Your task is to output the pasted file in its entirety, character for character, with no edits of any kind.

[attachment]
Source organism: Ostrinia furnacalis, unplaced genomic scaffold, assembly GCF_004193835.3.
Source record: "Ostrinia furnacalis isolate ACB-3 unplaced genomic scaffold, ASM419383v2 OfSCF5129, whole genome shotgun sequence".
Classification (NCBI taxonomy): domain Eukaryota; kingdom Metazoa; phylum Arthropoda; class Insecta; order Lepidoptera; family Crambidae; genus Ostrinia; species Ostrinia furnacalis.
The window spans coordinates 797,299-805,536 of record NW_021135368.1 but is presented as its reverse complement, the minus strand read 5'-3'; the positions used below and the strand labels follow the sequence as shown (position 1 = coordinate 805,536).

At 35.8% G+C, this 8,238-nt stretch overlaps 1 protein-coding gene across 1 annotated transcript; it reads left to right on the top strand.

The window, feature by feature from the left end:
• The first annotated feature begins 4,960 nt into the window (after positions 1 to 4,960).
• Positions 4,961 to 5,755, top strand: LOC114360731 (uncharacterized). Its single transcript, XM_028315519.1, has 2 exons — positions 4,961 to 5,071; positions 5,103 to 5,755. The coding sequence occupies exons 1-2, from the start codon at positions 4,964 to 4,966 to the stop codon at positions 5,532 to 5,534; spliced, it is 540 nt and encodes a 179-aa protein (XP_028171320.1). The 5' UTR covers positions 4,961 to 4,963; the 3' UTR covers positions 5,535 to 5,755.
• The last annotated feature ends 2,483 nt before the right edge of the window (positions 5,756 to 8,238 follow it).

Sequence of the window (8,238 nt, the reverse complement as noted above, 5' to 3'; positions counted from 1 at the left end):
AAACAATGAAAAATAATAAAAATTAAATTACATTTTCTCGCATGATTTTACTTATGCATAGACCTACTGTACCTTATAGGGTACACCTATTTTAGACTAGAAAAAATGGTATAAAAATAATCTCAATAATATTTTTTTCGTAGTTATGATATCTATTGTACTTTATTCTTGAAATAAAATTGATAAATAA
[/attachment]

Source organism: Ostrinia furnacalis, unplaced genomic scaffold, assembly GCF_004193835.3.
Source record: "Ostrinia furnacalis isolate ACB-3 unplaced genomic scaffold, ASM419383v2 OfSCF5129, whole genome shotgun sequence".
Classification (NCBI taxonomy): domain Eukaryota; kingdom Metazoa; phylum Arthropoda; class Insecta; order Lepidoptera; family Crambidae; genus Ostrinia; species Ostrinia furnacalis.
The window spans coordinates 797,299-805,536 of record NW_021135368.1 but is presented as its reverse complement, the minus strand read 5'-3'; the positions used below and the strand labels follow the sequence as shown (position 1 = coordinate 805,536).

At 35.8% G+C, this 8,238-nt stretch overlaps 1 protein-coding gene across 1 annotated transcript; it reads left to right on the top strand.

The window, feature by feature from the left end:
• The first annotated feature begins 4,960 nt into the window (after positions 1 to 4,960).
• Positions 4,961 to 5,755, top strand: LOC114360731 (uncharacterized). Its single transcript, XM_028315519.1, has 2 exons — positions 4,961 to 5,071; positions 5,103 to 5,755. The coding sequence occupies exons 1-2, from the start codon at positions 4,964 to 4,966 to the stop codon at positions 5,532 to 5,534; spliced, it is 540 nt and encodes a 179-aa protein (XP_028171320.1). The 5' UTR covers positions 4,961 to 4,963; the 3' UTR covers positions 5,535 to 5,755.
• The last annotated feature ends 2,483 nt before the right edge of the window (positions 5,756 to 8,238 follow it).

Sequence of the window (8,238 nt, the reverse complement as noted above, 5' to 3'; positions counted from 1 at the left end):
AAACAATGAAAAATAATAAAAATTAAATTACATTTTCTCGCATGATTTTACTTATGCATAGACCTACTGTACCTTATAGGGTACACCTATTTTAGACTAGAAAAAATGGTATAAAAATAATCTCAATAATATTTTTTTCGTAGTTATGATATCTATTGTACTTTATTCTTGAAATAAAATTGATAAATAA